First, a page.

Learn how to invest your IRA or 401k into a franchise penalty-free. ($50k min)
Disasters come in all shapes and sizes-from hurricanes and earthquakes to fires and utility failures-and your business' survival depends on how prepared you are for each of these situations.
The responsible thing to do is to plan for disaster. Your local utility companies can help you develop a plan for dealing with power, water and telephone outages. The Red Cross and emergency-management agencies can help with other aspects of disaster preparedness. And put your plan in writing. Copies should be maintained in your office and in the possession of key people in your organization.
The general areas your plan should cover include:
- Communications. Include current contact information of all key company personnel and critical outside resources. Include how you'll keep employees and customers informed.
- Staff responsibilities. Establish a chain of command and clarify who's responsible for what to avoid duplication of efforts or the possibility that a critical task won't be done.
- Supplier issues. Ask what emergency plans your vendors have and whether they're equipped to handle special needs during a disaster.
- Data protection. Develop a data-backup program to assure that critical information won't be lost in the event of a power outage, fire or flood.
- Operations. Protect your company with emergency lighting, sprinkler systems, smoke detectors, fire extinguishers, clearly marked utility shut-offs and backup generators. Train employees to use emergency systems, as well as evacuation procedures.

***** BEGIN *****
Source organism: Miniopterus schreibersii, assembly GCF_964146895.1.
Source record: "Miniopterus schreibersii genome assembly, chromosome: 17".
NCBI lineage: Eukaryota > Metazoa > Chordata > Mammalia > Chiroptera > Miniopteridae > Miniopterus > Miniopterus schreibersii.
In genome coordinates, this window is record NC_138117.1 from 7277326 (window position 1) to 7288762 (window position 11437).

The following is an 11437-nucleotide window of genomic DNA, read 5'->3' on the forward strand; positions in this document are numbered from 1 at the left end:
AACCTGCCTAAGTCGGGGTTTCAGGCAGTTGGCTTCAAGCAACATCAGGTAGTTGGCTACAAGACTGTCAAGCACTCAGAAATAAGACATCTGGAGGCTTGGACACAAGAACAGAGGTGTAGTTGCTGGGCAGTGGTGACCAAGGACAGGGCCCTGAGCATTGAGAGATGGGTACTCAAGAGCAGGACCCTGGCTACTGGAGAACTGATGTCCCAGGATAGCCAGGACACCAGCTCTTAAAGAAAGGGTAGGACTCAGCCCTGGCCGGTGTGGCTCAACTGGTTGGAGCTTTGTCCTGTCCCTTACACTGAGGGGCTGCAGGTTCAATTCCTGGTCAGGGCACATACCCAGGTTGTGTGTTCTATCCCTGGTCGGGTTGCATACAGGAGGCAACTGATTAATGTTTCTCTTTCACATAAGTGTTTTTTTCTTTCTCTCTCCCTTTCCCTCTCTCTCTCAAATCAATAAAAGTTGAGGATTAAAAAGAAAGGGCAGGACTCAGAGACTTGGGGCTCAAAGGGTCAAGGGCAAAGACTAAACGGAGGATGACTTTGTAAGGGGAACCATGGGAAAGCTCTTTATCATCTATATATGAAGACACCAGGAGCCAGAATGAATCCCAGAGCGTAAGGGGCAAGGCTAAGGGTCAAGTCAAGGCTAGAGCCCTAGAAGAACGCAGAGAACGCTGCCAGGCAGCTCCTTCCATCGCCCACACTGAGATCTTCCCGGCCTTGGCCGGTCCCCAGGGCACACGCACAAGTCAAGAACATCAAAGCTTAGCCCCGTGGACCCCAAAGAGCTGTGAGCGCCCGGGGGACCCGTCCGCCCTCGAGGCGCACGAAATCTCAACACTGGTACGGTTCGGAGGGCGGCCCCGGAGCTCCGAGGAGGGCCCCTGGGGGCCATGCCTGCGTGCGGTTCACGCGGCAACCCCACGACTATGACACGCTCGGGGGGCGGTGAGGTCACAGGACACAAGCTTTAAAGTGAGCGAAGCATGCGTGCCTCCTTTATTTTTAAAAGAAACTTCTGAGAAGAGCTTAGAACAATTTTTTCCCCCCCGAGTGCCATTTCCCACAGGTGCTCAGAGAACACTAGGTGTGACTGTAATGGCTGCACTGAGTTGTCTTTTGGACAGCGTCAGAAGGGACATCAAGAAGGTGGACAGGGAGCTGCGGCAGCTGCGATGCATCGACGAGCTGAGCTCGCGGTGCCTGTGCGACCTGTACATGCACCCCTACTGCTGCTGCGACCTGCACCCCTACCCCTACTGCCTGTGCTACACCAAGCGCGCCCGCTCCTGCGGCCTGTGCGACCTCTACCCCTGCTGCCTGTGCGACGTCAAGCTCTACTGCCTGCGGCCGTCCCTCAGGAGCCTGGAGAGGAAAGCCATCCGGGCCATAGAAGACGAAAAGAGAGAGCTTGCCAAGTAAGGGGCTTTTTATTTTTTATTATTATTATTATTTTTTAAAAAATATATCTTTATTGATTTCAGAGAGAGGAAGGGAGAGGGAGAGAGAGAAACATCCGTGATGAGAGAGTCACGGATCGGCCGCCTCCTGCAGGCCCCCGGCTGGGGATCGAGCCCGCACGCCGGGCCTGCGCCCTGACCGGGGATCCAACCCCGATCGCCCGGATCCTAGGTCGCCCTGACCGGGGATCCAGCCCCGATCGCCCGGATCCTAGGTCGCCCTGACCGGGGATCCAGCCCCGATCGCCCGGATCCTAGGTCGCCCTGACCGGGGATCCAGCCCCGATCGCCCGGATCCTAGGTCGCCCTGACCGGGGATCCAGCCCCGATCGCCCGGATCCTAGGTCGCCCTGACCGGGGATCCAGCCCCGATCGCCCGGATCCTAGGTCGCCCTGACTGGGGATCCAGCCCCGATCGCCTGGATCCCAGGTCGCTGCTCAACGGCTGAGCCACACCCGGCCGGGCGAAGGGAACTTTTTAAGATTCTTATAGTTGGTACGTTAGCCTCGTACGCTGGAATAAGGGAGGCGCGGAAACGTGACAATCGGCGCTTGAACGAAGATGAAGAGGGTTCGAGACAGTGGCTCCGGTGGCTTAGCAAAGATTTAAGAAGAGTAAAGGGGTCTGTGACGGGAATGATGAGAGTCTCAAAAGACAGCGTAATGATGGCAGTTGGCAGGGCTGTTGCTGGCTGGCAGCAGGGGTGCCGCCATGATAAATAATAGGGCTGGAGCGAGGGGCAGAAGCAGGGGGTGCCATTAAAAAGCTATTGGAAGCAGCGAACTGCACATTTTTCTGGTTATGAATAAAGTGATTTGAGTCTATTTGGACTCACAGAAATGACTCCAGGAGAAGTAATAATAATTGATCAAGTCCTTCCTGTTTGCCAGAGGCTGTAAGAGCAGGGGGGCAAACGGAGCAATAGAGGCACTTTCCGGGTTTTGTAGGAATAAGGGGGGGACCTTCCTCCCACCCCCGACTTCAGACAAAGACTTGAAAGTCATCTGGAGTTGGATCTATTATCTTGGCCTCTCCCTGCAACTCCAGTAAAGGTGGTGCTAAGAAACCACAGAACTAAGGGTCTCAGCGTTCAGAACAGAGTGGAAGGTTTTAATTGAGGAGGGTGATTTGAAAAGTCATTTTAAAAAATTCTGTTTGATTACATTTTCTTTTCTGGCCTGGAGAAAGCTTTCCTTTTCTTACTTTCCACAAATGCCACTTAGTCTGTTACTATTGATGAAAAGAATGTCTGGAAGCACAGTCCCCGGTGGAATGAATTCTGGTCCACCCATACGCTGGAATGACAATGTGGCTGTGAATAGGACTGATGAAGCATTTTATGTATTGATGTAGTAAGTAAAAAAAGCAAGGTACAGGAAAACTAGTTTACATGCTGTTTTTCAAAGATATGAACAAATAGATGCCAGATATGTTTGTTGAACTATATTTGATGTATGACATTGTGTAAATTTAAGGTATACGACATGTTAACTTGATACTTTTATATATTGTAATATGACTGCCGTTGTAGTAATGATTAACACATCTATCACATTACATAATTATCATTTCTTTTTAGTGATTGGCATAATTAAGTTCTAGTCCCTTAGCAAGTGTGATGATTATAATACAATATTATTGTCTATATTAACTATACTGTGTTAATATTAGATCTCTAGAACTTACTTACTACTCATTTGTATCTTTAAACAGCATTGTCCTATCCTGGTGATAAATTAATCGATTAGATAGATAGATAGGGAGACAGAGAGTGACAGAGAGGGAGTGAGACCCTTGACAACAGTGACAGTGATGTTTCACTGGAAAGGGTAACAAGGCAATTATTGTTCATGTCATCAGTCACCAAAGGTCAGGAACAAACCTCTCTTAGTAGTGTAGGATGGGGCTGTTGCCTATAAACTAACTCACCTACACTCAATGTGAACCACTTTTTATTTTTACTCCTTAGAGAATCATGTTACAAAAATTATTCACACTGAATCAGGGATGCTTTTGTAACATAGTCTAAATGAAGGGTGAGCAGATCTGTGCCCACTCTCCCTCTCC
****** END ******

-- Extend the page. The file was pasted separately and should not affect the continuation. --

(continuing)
- Security. How will you preserve the safety and security of your employees and your facility if something happens? Know who has keys to the building, and keep duplicate sets in a secure place both on- and off-site.
- Relocation. If your facility is inaccessible or unusable, what are your options for relocating-both temporarily and permanently?
Once you've written your plan, practice it. Disaster drills are critical to an effective response to an actual situation. Drills make sure everyone not only knows what to do but that they've also done it already. Finally, evaluate your plan periodically to make sure all the information is current and your strategy is consistent with your needs.
For reprints and licensing questions, click here.